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Ive, the most famous industrial designer in history, announced his departure from Apple on Thursday, in a move received by the business world as the unnerving end of an era. In fact, it was eminently foreseeable. After the death of Steve Jobs, Apple, under its new C.E.O., Tim Cook, reportedly adopted a more forgiving policy toward its employees’ downtime, and Ive was not averse to the arrangement. (Jobs was known for relentlessly calling people back from vacation.) In the past few years, Ive has often worked outside the company, designing, with his longtime collaborator Marc Newson, a one-off camera for Leica, an all-diamond ring, and a Christmas tree. He has appeared on television shows and bought Jobs’s private jet. According to the Wall Street Journal, he was dispirited after the underperformance of the Apple Watch, and failed to show up to meetings. His new company, which has the head-scratchy, Marianne Williamson–esque name LoveFrom, will continue to work with Apple, but not exclusively. The smooth, minimalist Ive aesthetic will make its appearance among other products in the world, to the extent that all of those products haven’t been already subsumed by Apple products.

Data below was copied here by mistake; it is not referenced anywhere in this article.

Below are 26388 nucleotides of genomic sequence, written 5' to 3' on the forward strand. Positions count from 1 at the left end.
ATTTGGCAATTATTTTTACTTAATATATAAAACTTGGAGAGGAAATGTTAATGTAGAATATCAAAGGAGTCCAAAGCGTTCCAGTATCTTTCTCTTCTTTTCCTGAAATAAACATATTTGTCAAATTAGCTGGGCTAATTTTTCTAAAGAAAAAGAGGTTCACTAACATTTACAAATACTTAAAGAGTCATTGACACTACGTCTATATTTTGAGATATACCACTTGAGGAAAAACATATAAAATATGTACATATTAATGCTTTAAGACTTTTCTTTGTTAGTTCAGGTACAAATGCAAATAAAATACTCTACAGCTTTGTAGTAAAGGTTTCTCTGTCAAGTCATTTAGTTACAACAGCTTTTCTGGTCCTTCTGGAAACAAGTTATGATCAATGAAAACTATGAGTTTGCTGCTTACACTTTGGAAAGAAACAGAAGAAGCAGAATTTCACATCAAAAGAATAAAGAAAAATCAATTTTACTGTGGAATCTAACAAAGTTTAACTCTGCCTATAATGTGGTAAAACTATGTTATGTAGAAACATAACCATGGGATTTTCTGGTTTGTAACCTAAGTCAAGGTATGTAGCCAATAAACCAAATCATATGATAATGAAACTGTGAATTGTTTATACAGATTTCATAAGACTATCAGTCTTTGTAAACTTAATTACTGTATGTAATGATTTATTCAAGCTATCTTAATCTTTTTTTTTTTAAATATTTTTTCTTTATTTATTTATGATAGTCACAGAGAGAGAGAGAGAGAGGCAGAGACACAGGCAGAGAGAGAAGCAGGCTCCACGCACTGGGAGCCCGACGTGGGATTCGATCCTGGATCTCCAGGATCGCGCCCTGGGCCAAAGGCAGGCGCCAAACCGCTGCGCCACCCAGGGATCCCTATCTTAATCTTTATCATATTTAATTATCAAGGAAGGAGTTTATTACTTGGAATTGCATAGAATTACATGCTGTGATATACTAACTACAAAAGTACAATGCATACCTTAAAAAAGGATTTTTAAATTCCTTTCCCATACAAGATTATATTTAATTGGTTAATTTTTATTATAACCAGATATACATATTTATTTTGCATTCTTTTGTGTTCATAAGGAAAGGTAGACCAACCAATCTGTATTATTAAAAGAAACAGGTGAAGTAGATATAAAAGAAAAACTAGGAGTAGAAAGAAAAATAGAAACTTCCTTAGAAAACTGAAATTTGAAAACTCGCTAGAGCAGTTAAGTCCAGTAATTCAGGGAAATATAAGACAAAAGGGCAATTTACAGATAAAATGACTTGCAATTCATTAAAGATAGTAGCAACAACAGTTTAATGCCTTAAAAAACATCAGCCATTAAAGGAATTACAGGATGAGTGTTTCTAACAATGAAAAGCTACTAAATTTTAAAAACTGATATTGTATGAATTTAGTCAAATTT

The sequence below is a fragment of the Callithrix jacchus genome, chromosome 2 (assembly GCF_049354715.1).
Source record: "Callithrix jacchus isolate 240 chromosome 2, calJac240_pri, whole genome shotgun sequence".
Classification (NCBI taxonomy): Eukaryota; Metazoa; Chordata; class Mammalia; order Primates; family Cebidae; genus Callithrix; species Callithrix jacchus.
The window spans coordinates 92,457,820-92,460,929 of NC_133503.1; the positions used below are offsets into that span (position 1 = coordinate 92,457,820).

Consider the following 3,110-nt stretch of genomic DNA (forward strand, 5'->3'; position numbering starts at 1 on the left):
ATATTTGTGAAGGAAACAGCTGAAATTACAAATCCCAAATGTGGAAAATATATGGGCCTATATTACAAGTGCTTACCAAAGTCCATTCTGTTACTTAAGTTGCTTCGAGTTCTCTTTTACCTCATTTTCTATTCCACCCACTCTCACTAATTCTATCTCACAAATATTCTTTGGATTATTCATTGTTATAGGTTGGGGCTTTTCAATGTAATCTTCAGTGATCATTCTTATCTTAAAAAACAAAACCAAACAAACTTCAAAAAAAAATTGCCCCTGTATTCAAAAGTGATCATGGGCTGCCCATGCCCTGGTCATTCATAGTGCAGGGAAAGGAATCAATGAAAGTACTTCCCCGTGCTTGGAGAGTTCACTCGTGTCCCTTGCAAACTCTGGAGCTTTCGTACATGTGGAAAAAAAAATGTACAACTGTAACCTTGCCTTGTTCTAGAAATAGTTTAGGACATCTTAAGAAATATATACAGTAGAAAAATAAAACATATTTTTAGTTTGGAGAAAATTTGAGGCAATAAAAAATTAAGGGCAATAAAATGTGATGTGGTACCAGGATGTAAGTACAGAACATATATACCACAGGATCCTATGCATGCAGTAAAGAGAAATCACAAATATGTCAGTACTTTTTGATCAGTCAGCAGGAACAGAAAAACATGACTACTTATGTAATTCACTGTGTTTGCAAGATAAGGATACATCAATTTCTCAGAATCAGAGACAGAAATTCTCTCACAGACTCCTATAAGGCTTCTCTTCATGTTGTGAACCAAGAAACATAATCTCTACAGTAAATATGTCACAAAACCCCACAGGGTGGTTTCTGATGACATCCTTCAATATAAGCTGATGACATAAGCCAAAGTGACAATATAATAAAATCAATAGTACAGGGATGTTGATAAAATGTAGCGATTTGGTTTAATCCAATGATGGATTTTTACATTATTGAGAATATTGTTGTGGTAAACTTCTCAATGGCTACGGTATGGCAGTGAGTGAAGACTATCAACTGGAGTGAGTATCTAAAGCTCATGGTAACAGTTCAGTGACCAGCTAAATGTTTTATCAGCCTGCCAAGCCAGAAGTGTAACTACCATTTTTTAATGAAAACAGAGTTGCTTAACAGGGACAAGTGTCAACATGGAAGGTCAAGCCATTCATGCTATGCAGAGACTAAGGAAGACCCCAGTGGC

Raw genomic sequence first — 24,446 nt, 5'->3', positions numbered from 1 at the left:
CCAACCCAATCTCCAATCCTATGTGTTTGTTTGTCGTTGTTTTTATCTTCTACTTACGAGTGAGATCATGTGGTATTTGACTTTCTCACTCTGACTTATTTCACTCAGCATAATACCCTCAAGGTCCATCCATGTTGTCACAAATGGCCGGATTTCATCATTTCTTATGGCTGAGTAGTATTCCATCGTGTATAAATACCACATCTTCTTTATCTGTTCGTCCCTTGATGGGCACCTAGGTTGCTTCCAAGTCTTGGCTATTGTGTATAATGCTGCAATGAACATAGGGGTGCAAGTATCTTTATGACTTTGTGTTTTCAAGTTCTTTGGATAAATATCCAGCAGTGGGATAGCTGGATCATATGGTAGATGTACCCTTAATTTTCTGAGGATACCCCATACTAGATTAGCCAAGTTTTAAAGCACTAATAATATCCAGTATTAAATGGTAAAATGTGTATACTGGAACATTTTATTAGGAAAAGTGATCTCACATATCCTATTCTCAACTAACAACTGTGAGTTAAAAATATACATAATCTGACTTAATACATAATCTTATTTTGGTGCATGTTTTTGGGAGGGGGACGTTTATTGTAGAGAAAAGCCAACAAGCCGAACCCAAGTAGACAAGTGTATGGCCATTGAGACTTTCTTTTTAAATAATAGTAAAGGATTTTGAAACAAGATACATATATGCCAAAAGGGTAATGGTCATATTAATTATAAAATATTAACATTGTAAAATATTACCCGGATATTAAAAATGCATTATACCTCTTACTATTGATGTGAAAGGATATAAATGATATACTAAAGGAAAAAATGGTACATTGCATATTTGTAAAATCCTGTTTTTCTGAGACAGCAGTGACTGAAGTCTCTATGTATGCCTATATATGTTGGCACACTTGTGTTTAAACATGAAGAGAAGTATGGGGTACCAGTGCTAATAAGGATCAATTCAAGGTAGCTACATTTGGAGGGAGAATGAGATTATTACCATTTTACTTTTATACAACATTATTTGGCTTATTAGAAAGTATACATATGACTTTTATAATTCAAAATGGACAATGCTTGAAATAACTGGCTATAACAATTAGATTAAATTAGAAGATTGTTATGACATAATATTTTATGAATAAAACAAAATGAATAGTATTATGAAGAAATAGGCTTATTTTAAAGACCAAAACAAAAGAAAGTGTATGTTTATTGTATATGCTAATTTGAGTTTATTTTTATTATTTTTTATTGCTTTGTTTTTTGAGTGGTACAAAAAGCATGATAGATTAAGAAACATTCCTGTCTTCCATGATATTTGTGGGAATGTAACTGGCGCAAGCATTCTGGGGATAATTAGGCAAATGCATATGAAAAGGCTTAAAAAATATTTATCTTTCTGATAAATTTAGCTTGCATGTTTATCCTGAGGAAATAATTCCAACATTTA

Some of Apple’s designs are classics, and Ive played a chief role in very nearly all of them. The son of a silversmith, he grew up in Britain with an appreciation for materials and for ruthless simplicity. Early on in his training, he designed a new landline phone: a question-mark-shaped white plastic tube not so distinct from a detachable shower head. His work for Apple included the swooping, multicolored iMac, from 1998, one of the bright lights in the development of personal computing, when most of the competitors were gray, drab, hard-cased. He and Jobs developed a storied partnership that ranks, in its level of private, intuitive understanding and its longevity, with the relationship between the San Antonio Spurs coach Gregg Popovich and the fifteen-time All-Star Tim Duncan.